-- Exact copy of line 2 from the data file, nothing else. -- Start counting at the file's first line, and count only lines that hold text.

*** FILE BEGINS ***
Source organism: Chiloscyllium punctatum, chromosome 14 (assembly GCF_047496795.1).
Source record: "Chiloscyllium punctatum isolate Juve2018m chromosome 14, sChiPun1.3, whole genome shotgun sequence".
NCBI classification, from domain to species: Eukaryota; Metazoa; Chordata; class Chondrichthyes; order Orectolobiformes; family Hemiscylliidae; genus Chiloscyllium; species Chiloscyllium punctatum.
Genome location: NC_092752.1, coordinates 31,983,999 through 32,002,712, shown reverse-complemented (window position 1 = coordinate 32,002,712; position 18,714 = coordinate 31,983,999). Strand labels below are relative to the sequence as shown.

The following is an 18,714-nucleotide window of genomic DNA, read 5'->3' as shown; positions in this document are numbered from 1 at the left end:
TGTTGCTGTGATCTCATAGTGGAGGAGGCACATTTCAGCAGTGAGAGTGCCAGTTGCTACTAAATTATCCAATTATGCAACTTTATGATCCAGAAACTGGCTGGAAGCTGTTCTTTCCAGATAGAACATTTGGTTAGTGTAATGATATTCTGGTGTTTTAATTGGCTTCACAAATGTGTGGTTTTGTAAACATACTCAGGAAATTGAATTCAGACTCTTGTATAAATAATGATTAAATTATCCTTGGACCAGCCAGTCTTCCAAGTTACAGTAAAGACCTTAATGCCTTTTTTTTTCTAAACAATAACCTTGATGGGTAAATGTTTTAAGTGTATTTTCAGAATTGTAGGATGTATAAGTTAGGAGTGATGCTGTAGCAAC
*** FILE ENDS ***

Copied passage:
Source record: "Chiloscyllium punctatum isolate Juve2018m chromosome 14, sChiPun1.3, whole genome shotgun sequence".